1. Laptops. I'd guesstimate laptops have quadrupled the risk of large scale data loss. We didn't used to keep all our data on them, now we do. This is not a stable situation. We need to migrate to devices with 20GB of solid state storage (never crashes), intelligent caching and synchronization, and remote network accessible primary data stores. Laptops with 200GB hard drives are a tool of Satan.

  2. Cheap storage: CPUs have disappointed for years, but hard drives have really lived up to Moore's "law". Honking hard drives have allowed for iPhoto and iMovie, and enormous data stores we can't back up.

  3. Historically most people didn't care about their personal data. They really didn't mind that much if it vanished; in fact, it kind of simplified their computing existence. That's only changed recently with digital photography; not enough time to build a market, especially given #7.

  4. Probability estimations were not very important for our evolutionary success. We just aren't much good at probability. Consider the Iraq War as exhibit A and America's 'no-fly list' as exhibit B. Since we can't deal with probability properly, we underfund backup. Since we underfund backup, there's no market for backup solutions.

  5. Since we don't value backup enough, vendors haven't written backup support into file systems and operating sytems. (Apple may do this with OS X 10.5 -- at last.) That makes backup software harder to write and less reliable - especially in XP.

  6. Since current backup solutions are awful, it's easy for almost everyone to basically do nothing.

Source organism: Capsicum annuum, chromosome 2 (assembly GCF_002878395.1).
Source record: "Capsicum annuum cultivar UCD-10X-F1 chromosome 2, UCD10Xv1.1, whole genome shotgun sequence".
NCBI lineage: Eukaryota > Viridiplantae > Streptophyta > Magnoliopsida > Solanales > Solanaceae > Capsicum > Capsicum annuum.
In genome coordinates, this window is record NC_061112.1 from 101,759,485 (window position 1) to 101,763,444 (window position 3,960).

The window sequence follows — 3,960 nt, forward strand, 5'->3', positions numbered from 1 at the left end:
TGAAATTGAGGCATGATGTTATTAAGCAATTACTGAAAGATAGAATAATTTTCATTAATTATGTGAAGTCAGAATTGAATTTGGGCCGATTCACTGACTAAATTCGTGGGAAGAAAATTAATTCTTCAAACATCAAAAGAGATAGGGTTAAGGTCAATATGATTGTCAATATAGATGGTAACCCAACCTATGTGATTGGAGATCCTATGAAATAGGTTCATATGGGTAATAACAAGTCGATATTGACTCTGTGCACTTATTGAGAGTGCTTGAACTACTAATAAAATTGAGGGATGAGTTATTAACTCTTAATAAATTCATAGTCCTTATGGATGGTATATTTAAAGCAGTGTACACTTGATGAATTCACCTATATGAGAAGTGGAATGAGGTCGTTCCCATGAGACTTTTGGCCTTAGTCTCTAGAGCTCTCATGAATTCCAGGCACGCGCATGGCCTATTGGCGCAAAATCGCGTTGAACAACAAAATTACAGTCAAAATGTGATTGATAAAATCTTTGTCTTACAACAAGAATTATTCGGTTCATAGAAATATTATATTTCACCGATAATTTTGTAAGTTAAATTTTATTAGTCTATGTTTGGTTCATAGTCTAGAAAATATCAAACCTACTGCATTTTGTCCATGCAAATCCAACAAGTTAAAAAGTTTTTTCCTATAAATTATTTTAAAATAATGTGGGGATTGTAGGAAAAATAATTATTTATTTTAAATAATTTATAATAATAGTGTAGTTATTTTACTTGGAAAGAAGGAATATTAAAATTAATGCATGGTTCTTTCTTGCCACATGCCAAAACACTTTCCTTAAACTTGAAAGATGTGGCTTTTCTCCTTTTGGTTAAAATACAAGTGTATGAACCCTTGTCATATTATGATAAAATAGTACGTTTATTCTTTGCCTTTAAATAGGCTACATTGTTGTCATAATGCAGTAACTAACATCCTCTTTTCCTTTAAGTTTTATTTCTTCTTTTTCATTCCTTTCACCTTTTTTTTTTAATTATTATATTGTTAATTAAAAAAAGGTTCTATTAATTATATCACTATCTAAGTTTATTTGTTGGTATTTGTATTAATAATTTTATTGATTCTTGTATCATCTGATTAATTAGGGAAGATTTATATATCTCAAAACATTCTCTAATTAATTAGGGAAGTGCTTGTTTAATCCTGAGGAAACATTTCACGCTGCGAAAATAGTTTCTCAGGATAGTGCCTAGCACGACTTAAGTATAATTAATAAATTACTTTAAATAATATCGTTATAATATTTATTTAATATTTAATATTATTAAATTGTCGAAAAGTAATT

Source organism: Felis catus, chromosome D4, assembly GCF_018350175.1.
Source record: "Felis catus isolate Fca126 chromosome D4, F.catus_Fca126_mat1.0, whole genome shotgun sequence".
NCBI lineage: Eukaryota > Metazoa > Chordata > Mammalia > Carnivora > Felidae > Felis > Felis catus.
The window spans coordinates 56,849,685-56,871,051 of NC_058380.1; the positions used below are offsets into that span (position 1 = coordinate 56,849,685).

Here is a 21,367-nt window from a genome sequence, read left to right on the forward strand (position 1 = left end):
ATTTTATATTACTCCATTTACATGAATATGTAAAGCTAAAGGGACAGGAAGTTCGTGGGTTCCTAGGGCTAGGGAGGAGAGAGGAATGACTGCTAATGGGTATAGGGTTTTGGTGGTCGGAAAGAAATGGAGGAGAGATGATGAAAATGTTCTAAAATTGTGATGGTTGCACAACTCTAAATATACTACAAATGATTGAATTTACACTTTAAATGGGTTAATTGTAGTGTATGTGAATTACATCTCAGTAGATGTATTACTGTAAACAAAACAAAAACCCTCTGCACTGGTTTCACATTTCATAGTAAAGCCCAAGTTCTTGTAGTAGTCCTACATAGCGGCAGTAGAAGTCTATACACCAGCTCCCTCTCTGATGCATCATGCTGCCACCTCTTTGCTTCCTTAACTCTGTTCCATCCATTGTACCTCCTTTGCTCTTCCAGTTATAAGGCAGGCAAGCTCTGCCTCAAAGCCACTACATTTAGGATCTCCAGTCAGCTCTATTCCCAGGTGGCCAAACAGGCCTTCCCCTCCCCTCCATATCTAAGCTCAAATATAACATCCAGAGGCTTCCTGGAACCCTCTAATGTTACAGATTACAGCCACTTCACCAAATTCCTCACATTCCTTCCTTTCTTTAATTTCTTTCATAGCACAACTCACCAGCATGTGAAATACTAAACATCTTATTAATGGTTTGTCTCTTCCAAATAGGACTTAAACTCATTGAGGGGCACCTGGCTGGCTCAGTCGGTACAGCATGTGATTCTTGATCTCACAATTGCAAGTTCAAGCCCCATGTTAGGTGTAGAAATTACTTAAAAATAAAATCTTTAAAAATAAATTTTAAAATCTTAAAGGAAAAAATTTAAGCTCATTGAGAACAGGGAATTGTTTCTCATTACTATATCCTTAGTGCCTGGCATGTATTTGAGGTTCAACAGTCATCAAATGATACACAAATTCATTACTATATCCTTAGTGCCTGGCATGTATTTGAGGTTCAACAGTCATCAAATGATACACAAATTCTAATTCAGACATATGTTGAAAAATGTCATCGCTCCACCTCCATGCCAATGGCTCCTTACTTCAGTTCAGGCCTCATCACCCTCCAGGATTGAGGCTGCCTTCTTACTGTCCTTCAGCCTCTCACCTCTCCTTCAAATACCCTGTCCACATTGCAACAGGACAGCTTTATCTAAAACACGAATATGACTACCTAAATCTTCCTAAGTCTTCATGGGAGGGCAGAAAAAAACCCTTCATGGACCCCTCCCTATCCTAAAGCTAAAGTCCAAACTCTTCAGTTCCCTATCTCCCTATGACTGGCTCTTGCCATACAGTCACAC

7. The expectation that either Google or Microsoft will take over offsite online backup has blocked any serious capital from going to build a competing solution. Why spend all that money when the big guns will take it all away?
Update 12/22/06: More on online backup solutions.

1 comment: said...

You appear to know what you are doing is dangerous. All hard drives have a definite but unspecified data with total failure (as do all humans!) and your wait for google online backup will be long if ever ending. I know from your pos that you understand your current method to be fraught with danger. You may wonder why the general consensus is that google will not offer free online backup. Google offers free products on the basis of regular mass traffic and hence in one way or another revenue and information. Online backup differs from email in that you physically log in to your email frequently and may be visually accosted by content to the benefit of the provider. Online backup is not just expensive to run but is an automated processand therefore login to see add turnaround is very low. Also, online backup brings costly insurance costs per user. Change what you are doing. Dont wait for someone else to present the solution. If it ever happens it may be unsuitable or too late.
Mike Hehir is a consultant with